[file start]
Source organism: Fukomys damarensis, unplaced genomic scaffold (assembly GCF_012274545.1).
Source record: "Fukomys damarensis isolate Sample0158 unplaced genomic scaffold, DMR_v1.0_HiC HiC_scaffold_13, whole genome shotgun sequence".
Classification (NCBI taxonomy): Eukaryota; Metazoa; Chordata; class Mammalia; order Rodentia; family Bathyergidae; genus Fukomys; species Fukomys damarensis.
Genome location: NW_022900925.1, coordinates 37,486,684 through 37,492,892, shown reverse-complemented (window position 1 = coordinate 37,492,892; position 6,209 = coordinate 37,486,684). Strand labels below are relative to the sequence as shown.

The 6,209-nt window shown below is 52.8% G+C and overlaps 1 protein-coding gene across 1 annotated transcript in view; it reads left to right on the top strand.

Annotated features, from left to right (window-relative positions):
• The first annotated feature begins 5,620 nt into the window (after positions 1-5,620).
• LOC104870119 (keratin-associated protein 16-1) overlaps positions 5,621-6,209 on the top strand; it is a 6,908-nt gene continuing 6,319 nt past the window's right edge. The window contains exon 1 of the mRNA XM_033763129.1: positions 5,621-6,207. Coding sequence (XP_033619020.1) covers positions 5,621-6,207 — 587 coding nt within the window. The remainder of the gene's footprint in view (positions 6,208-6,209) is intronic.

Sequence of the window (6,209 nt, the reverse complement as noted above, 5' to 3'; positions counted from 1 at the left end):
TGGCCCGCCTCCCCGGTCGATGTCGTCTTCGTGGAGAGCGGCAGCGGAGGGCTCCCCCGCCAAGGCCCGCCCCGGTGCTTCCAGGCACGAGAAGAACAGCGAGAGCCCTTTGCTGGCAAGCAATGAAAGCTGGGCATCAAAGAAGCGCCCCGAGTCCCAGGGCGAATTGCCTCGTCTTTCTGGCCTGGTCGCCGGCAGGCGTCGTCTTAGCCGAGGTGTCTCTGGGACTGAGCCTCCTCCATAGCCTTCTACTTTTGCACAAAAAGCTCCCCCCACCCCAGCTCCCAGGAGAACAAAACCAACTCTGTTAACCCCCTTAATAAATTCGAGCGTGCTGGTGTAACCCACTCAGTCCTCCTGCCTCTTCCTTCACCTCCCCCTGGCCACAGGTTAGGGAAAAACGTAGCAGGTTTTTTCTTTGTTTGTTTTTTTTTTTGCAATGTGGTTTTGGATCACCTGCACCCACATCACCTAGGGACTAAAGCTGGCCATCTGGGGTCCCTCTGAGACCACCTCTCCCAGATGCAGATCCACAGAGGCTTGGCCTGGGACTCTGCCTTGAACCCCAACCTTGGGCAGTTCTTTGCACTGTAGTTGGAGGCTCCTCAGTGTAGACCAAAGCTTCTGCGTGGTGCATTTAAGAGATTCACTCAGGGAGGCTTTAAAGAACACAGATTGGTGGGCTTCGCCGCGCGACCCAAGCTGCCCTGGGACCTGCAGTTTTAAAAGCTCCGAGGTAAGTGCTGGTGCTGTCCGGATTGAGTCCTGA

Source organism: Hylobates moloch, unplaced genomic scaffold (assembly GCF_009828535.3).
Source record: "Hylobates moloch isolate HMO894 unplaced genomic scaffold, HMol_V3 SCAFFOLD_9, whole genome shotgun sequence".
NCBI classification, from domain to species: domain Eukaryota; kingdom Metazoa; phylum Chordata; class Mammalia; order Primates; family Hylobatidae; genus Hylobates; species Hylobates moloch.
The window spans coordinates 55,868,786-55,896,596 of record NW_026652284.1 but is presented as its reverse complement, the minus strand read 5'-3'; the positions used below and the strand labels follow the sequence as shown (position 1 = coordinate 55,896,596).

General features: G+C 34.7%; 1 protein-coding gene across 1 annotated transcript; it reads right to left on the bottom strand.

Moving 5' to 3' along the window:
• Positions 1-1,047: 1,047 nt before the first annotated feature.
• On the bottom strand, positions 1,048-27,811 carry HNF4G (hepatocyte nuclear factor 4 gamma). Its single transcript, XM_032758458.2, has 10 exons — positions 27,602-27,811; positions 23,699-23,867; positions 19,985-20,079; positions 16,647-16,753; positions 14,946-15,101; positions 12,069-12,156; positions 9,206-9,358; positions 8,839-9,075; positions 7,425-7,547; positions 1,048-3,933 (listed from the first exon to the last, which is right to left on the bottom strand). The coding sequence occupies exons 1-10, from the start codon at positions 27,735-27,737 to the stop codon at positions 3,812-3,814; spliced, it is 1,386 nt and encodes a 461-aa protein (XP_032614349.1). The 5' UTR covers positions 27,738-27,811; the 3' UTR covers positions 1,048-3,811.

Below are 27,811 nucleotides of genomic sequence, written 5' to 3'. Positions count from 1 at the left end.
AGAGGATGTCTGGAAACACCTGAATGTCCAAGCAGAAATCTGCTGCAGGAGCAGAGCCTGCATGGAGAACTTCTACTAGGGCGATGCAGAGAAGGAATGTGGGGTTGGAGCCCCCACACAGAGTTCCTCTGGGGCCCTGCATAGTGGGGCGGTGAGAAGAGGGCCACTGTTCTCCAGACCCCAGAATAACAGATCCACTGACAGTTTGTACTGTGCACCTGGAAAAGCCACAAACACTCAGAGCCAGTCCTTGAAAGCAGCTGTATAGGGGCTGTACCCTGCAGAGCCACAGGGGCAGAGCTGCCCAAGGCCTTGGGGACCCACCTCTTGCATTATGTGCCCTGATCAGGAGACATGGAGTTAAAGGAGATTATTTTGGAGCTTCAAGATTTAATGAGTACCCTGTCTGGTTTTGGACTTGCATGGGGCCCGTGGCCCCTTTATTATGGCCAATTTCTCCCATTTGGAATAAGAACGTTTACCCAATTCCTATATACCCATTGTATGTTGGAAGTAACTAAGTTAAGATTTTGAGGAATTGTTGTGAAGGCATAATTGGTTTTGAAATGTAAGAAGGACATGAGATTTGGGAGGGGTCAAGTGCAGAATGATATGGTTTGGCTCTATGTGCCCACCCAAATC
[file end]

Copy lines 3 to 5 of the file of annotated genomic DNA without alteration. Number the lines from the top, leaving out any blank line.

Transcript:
Classification (NCBI taxonomy): Eukaryota; Metazoa; Chordata; class Mammalia; order Rodentia; family Bathyergidae; genus Fukomys; species Fukomys damarensis.
Genome location: NW_022900925.1, coordinates 37,486,684 through 37,492,892, shown reverse-complemented (window position 1 = coordinate 37,492,892; position 6,209 = coordinate 37,486,684). Strand labels below are relative to the sequence as shown.

The 6,209-nt window shown below is 52.8% G+C and overlaps 1 protein-coding gene across 1 annotated transcript in view; it reads left to right on the top strand.